helium by Rudy Francisco, 3/5
By the time my library bought this book for me (have I mentioned how much I LOVE libraries?!) and I got around to reading it, I had forgotten why I requested it in the first place and only remembered a vague feeling of excitement and anticipation. Despite the positive feelings going into it, I didn’t really connect well with most of Francisco’s poetry and found the vocabulary a bit forced, cliched, and melodramatic. It wasn’t until I reached the penultimate poem that I remembered why I had looked the book up in the first place and also why I wasn’t enjoying it. Earlier, I had come across Francisco’s powerful spoken-word performance of “Complainers” and it had inspired me to find out more about his work. Turns out, spoken-word poetry needs a speaker just like a song needs a singer. Both the artist and the performance are such an integral part of the art that it is virtually lifeless without these elements. So, this book has value as a physical collection of Francisco’s writings and as a way that fans can provide financial support for him, but to really explore his work, I think YouTube is a better option.
Wired to Eat: Turn Off Cravings, Rewire Your Appetite for Weight Loss, and Determine the Foods that Work for You by Robb Wolf, 3/5
If lack of information is the reason you struggle with weight loss, then you may find this book to be life-changing–it certainly contains a lot of information. If lack of motivation is what’s holding you back, then you may find this book to be helpful–its tone is very motivational. However, if you are already familiar with the ultimate weight loss triumvirate Sleep More, Move More, Eat Less Processed Food, but you simply lack the self control to put it into practice, then you will likely find this to be just another useless diet book.
Many of Wolf’s observations are in line with my personal experience, especially that junk food makes you feel hungrier beyond reason and hyper-palatable, highly-processed foods are pure evil. However, I think of these facts as incidental to weight loss; in other words, learning them was simply the by-product of successful weight loss and maintenance in my case, not the cause. If knowledge gained through personal experience is insufficiently motivating, how much less is knowledge gained from merely reading a book? Such pessimistic practicalities aside, Wolf does his best to get his readers fired up and seems genuinely motivated to help people. His use of pop science/psychology is purposeful at least, though somewhat nauseating, and I respect his unusual advice that each person find the foods that work for them (within limits, obviously) instead of slavishly following some one-size-fits-all diet/religion. However, I feel that Wolf does not make nearly as convincing, scientific or detailed a case for the paleo diet as Good Food, Great Medicine makes for the Mediterranean diet (with the added benefit of much less hype and pop science).
Why I read it: My boyfriend thought it sounded interesting but I thought it sounded sketchy, so I read it first to save him time in case it sucked.
Big Mushy Happy Lump: A “Sarah’s Scribbles” Collection by Sarah Andersen, 5/5
I love the Sarah’s Scribbles webcomic and this book is more of the same laughs. My boyfriend looked at the first illustration, of a small girl with big eyes cozied up in a comically huge hoodie, and was like “This is written about you?” Then he turned to the first comic, about procrastination, and was like “This is written about you!”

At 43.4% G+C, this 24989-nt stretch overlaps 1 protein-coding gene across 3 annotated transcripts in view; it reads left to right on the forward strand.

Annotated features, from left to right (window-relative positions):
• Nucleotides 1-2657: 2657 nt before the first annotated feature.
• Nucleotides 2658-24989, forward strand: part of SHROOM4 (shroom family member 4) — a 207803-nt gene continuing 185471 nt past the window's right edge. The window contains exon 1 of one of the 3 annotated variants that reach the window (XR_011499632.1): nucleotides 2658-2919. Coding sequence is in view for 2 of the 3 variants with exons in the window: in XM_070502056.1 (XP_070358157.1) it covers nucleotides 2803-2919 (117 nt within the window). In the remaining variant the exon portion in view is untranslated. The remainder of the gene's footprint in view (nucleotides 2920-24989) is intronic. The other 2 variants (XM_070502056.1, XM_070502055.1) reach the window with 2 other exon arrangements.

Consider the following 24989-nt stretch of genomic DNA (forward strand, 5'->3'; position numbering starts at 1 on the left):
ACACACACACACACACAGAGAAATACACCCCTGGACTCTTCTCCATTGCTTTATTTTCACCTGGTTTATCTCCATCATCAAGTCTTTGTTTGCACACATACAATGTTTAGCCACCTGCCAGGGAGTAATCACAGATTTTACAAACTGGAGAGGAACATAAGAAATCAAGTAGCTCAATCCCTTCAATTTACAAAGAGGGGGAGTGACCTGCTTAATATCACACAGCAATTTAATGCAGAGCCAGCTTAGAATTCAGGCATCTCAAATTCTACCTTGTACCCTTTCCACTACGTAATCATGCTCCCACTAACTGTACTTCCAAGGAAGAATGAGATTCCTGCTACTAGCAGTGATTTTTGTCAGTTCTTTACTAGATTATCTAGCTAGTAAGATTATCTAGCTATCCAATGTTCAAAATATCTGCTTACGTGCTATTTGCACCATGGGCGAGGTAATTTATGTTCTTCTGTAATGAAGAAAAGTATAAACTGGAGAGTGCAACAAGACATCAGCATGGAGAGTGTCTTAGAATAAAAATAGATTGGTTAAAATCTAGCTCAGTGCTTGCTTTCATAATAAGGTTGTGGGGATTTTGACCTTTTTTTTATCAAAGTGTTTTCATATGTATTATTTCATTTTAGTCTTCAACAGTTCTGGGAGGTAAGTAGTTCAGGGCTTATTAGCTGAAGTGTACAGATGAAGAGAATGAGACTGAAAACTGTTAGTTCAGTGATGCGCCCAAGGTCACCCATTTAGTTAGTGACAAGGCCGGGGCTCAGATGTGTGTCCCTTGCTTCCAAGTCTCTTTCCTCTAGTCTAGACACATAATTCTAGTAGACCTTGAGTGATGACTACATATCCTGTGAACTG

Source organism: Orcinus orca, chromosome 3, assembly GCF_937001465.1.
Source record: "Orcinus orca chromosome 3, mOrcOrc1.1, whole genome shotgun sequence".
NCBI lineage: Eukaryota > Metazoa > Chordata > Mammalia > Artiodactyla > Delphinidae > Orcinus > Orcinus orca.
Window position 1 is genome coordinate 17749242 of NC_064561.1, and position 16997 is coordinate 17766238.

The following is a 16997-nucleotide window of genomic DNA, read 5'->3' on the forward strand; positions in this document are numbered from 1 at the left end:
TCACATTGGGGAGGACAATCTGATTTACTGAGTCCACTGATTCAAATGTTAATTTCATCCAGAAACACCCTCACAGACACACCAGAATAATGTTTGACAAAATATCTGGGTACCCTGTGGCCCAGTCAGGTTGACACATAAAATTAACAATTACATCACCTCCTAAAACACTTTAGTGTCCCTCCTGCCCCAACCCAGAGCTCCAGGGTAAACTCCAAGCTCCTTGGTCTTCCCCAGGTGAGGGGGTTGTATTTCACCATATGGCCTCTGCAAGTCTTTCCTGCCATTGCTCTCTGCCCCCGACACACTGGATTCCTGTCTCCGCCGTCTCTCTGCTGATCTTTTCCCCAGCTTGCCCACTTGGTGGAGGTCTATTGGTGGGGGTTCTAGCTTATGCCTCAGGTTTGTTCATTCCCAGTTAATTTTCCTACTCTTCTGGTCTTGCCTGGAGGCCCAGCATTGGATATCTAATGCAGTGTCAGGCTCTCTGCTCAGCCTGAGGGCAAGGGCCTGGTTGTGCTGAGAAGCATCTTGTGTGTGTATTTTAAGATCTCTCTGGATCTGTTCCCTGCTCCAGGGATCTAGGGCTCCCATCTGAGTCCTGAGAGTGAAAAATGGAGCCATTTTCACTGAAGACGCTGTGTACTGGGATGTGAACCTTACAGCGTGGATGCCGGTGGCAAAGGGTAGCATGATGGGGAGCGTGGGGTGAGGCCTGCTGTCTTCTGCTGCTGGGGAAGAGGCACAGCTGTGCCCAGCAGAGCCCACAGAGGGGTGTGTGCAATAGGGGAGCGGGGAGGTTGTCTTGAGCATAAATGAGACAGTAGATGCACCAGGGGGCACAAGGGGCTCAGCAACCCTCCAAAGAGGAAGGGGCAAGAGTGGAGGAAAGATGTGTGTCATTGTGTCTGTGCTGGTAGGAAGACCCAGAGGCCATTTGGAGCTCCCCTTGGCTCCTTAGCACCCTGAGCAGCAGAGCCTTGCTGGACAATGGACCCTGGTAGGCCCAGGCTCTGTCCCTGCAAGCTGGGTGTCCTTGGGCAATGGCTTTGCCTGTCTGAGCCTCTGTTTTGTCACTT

Why I read it: saw it advertised on the webcomic site.
Wit and Wonder: Poetry with Rhythm and Rhyme by James D. Herren, 5/5
When the author, a fellow fan of Stephen Fry’s The Ode Less Travelled, asked me out of the blue to review his newly self-published e-book of poetry, I felt a bit worried about balancing the responsibilities of being both a Very Nice Person and an Honest Book Reviewer. Thankfully, this moral dilemma was postponed to another time–I wholeheartedly love Herren’s poetry, finding it to be unpretentious, heartfelt and skillfully written. There is something in it for everyone–I kept pausing to read certain poems aloud to family members and even sent a couple screenshots to my sister on the east coast. When print copies of Wit and Wonder become available in April, I plan to buy one for my private library, as well as one for my family’s library and one to give a friend (something to look forward to, Alison B.). For those of you who aren’t quite as addicted to the smell of fresh ink as I am, the e-book is available now on Amazon through this link.
I tried to pick out a favourite poem to include in this review, but I liked too many of them to narrow it down to one. So I decided to pick out two that illustrated the range of tone and style in this collection, but they contrasted too much to appear side-by-side. So I finally narrowed it down to three (which is pretty good, given that there are 148 poems to choose from).
I juggled the bills —
and my family, and job —
all while keeping a roof on our heads,
then I threw in a dance,
and a dash of romance,
for my wife who was juggling kids.
Away with words.
Crash in a dazzling way.
Dance on the shoulders of giants.
Mock them with your brilliance.
The things I think are sometimes not
the things I think I thought I thought.
I thought I heard a dinosaur
but that was just my father’s snore.
I thought I saw a crocodile
but it was just my sister’s smile.
I thought I heard a dying cat —
my mother’s singing, only that.
I thought the world was torn apart
but that was just my brother’s fart.
I think it would be fun if you
could think of things the way I do.